If you are a mom or dad, you know how many questions children ask throughout the day. Some of the questions I got yesterday from a few of my seven kids included:
Question from 7-year-old: “Mom, do you think that God could change the sky to black and white at once?”
My answer: “Yes, if He wanted.”
Question from 24-year-old (via text, of course): “Mom, could you call the church and see if we are confirmed for the wedding?”
My answer: “Yes.” And in case you were wondering the answer, we are confirmed so I guess she is really getting married.
Question from 18-year-old: “Mom, why don’t we have any food around here?”
My answer: “There is a pantry full of food – just not junk food.” (This is a common exchange between us!)
Question from 12-year-old: “Mom, will you make an apple pie for dessert?”
My answer: “Not a pie, but we can make baked apple slices.”
The questions come all day long and I try and say yes (or have an acceptable alternative) whenever I can because I know that the “No’s” in life often outweigh the “Yes’s.”
I live by this philosophy when it comes to food choices. Because children are children, they want the junk. They see it on television, they touch it in the grocery store, their friends munch on it, and most families in America have a lot of junk food in their homes.
Take last night for example. When my 12-year-old (the one in the middle) asked about the apple pie, I knew that wasn’t going to happen. For one thing, I didn’t have a dessert scheduled and for another thing, I didn’t feel like making one! However, in the spirit of compromise, I told him a conditional “No.”
I said we would not do an apple pie but how about baked apple slices? (recipe linked) He thought that was a terrific idea and promptly pulled out the apple peeler/slicer that I got from my time working at Pampered Chef over 15 years ago. He rallied his younger brothers and they washed the apples, stuck them on the peeler, and took turns (more or less) rotating the crank.
In a few minutes, the apples were sliced and once I gave them the recipe, they were seasoned and popped into the oven. We had the apple slices for an impromptu dessert and everyone was happy.
I believe that it is important to say “Yes” to your children when possible but you should not say “Yes” to things that you know are bad for them. For example, you would never tell your small children that drinking alcohol before they are of age is okay – right? And you would never tell you teenager that it is okay to use drugs – right? Of course not.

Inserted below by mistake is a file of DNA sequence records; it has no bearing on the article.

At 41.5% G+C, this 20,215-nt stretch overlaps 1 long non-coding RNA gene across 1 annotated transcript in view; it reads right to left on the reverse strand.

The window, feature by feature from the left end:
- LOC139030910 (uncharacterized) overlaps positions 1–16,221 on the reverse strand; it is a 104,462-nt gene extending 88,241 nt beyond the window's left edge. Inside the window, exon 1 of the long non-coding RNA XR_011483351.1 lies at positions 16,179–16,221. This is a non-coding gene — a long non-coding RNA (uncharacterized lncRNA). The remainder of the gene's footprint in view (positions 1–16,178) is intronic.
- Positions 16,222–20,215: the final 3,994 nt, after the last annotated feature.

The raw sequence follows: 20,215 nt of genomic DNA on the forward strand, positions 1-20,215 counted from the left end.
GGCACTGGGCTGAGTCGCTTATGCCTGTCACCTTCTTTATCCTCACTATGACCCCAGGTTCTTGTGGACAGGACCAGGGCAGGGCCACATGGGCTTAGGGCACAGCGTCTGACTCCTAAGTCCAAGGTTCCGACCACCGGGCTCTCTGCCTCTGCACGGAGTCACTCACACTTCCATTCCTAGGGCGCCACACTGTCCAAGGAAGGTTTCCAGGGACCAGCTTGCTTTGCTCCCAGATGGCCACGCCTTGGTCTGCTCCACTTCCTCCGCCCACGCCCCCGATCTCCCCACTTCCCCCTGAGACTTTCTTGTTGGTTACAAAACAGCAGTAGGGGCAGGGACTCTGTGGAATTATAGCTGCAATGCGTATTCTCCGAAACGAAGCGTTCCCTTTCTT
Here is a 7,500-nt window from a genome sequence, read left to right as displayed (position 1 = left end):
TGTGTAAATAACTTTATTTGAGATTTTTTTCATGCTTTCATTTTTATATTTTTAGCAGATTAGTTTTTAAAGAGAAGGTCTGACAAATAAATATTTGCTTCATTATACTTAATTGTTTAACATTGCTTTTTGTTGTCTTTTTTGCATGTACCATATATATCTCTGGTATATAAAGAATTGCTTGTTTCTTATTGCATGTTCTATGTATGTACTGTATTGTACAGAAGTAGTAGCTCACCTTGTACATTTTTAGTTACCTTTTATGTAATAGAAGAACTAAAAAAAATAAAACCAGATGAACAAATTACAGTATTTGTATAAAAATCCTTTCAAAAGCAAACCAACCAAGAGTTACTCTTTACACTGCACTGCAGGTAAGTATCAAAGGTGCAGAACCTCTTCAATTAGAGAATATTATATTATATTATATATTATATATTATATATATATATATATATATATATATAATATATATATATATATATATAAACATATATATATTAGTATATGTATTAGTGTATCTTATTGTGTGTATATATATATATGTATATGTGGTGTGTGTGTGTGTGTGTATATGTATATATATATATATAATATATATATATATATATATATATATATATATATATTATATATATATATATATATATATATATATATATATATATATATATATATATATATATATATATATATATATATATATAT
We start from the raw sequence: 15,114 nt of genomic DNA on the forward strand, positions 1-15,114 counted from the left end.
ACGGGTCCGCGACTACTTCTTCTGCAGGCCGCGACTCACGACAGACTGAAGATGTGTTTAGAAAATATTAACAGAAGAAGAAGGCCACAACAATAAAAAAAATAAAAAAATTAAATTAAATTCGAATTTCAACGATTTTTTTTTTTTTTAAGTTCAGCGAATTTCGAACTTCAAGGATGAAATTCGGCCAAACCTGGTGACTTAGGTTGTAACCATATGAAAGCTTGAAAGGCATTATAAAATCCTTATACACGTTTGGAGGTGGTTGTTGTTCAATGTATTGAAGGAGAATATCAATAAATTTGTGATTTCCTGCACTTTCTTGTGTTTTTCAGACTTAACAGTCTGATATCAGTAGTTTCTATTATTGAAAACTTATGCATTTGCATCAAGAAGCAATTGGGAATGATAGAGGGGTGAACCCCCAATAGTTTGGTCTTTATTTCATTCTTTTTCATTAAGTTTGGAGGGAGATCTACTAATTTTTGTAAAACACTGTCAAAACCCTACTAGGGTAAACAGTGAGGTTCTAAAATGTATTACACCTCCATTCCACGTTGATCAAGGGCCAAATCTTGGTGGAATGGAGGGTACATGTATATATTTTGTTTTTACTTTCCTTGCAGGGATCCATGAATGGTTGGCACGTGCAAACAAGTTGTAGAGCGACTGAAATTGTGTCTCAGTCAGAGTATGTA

How do you handle their innate desire for junk food? (And yes, I acknowledge it is innate because of the times we live in, not necessarily something they are born with.)
I do not serve or buy a bunch of junk food, but I do manage to say “Yes” to treats on my terms and in a way that most everyone is happy. Because let’s face it. You are the parent. You have to feed your kids a healthy diet. No one else is going to do it for you.
I have seen parents tell their small kids “No” to every tempting treat known to man and I have watched those same kids devour McDonald’s hamburgers, candy, and cupcakes like there was no tomorrow as soon as they were old enough to drive. I have also seen lots of parents give in to every food whim their child has and shudder when I think about the lack of nutrition in the household.
I believe in balance.
We balance nutritionally superior foods with the occasional dessert or slightly junky food. I buy potato chips that they can have for lunch sometimes, I make my own desserts, I bake my homemade version of Ritz crackers, and have even made goldfish crackers from scratch a time or two. (Very time consuming but kinda fun.) I say “Yes,” but in a way that limits the amount of junk and still allows them to experience a delicious cake made from all-natural ingredients.
The upside is that as I have seen one of my children go out on her own, she still makes excellent food choices. She has a refined palette and dislikes fast food, junk food, and is particular when she goes out to eat. She brings her snacks and lunch to her job (she is an electrical engineer) and skips the vending machines and fast food restaurants nearby. Her sister, who still lives at home but is in college, makes the same kinds of choices.
Neither of them feel deprived, but rather tell me how glad they are that I taught them about good food and the value of making things from scratch. They also both tell me that they are amazed at how many adults they know whose idea of a lasagna dinner is to open a box, slide the frozen concoction out of the box, and stick it in the oven!
I hope that you think about balancing the “Yes’s” and the “No’s” in your children’s lives. No, we never go to McDonald’s or buy junky cereal or cookies, but we do have desserts I make, “fried” chicken at home, and eat a wide variety of healthy foods that feeds their bodies well.
Say “Yes” to your kids in a healthy way so as they grow older, they do not run to foods they perceive as better or special.
How do you handle the balance between healthy foods and treats in your family? Diane